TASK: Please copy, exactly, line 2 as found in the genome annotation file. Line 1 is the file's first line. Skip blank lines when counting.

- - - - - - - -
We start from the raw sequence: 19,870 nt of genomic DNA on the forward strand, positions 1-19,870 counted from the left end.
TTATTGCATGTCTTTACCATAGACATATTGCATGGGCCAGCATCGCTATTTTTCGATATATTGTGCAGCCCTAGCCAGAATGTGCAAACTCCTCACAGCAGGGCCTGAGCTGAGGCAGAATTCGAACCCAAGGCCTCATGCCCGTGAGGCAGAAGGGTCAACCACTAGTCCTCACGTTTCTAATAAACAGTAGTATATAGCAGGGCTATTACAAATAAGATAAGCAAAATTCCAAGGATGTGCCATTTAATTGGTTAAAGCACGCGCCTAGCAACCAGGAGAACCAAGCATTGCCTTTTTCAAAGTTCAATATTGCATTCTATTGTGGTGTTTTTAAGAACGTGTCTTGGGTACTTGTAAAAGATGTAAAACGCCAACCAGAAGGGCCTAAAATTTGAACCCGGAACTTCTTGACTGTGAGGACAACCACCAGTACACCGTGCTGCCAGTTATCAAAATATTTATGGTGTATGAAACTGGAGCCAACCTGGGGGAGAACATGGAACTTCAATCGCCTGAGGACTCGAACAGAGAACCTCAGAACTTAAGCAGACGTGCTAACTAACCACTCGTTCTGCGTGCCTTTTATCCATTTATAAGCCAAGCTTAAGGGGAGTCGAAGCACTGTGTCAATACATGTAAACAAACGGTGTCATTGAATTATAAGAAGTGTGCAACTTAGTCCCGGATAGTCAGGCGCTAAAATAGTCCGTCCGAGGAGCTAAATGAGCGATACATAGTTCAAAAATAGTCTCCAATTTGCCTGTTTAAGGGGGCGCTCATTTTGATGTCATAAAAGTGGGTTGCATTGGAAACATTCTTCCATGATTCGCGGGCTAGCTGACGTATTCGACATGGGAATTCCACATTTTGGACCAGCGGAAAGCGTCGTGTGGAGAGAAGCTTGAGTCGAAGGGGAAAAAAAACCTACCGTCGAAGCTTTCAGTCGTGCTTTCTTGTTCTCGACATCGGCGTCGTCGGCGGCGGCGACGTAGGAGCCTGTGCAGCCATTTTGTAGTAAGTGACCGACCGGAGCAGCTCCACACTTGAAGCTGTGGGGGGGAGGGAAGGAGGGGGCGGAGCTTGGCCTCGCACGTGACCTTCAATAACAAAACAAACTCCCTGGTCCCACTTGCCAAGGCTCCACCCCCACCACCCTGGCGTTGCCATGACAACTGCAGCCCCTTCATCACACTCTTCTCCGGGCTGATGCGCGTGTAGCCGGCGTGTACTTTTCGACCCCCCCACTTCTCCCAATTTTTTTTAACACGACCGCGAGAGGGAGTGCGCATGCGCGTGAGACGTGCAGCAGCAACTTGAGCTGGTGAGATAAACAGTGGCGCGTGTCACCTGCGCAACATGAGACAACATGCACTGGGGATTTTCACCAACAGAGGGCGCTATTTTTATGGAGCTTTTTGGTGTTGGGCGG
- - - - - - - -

TTATTGCATGTCTTTACCATAGACATATTGCATGGGCCAGCATCGCTATTTTTCGATATATTGTGCAGCCCTAGCCAGAATGTGCAAACTCCTCACAGCAGGGCCTGAGCTGAGGCAGAATTCGAACCCAAGGCCTCATGCCCGTGAGGCAGAAGGGTCAACCACTAGTCCTCACGTTTCTAATAAACAGTAGTATATAGCAGGGCTATTACAAATAAGATAAGCAAAATTCCAAGGATGTGCCATTTAATTGGTTAAAGCACGCGCCTAGCAACCAGGAGAACCAAGCATTGCCTTTTTCAAAGTTCAATATTGCATTCTATTGTGGTGTTTTTAAGAACGTGTCTTGGGTACTTGTAAAAGATGTAAAACGCCAACCAGAAGGGCCTAAAATTTGAACCCGGAACTTCTTGACTGTGAGGACAACCACCAGTACACCGTGCTGCCAGTTATCAAAATATTTATGGTGTATGAAACTGGAGCCAACCTGGGGGAGAACATGGAACTTCAATCGCCTGAGGACTCGAACAGAGAACCTCAGAACTTAAGCAGACGTGCTAACTAACCACTCGTTCTGCGTGCCTTTTATCCATTTATAAGCCAAGCTTAAGGGGAGTCGAAGCACTGTGTCAATACATGTAAACAAACGGTGTCATTGAATTATAAGAAGTGTGCAACTTAGTCCCGGATAGTCAGGCGCTAAAATAGTCCGTCCGAGGAGCTAAATGAGCGATACATAGTTCAAAAATAGTCTCCAATTTGCCTGTTTAAGGGGGCGCTCATTTTGATGTCATAAAAGTGGGTTGCATTGGAAACATTCTTCCATGATTCGCGGGCTAGCTGACGTATTCGACATGGGAATTCCACATTTTGGACCAGCGGAAAGCGTCGTGTGGAGAGAAGCTTGAGTCGAAGGGGAAAAAAAACCTACCGTCGAAGCTTTCAGTCGTGCTTTCTTGTTCTCGACATCGGCGTCGTCGGCGGCGGCGACGTAGGAGCCTGTGCAGCCATTTTGTAGTAAGTGACCGACCGGAGCAGCTCCACACTTGAAGCTGTGGGGGGGAGGGAAGGAGGGGGCGGAGCTTGGCCTCGCACGTGACCTTCAATAACAAAACAAACTCCCTGGTCCCACTTGCCAAGGCTCCACCCCCACCACCCTGGCGTTGCCATGACAACTGCAGCCCCTTCATCACACTCTTCTCCGGGCTGATGCGCGTGTAGCCGGCGTGTACTTTTCGACCCCCCCACTTCTCCCAATTTTTTTTAACACGACCGCGAGAGGGAGTGCGCATGCGCGTGAGACGTGCAGCAGCAACTTGAGCTGGTGAGATAAACAGTGGCGCGTGTCACCTGCGCAACATGAGACAACATGCACTGGGGATTTTCACCAACAGAGGGCGCTATTTTTATGGAGCTTTTTGGTGTTGGGCGG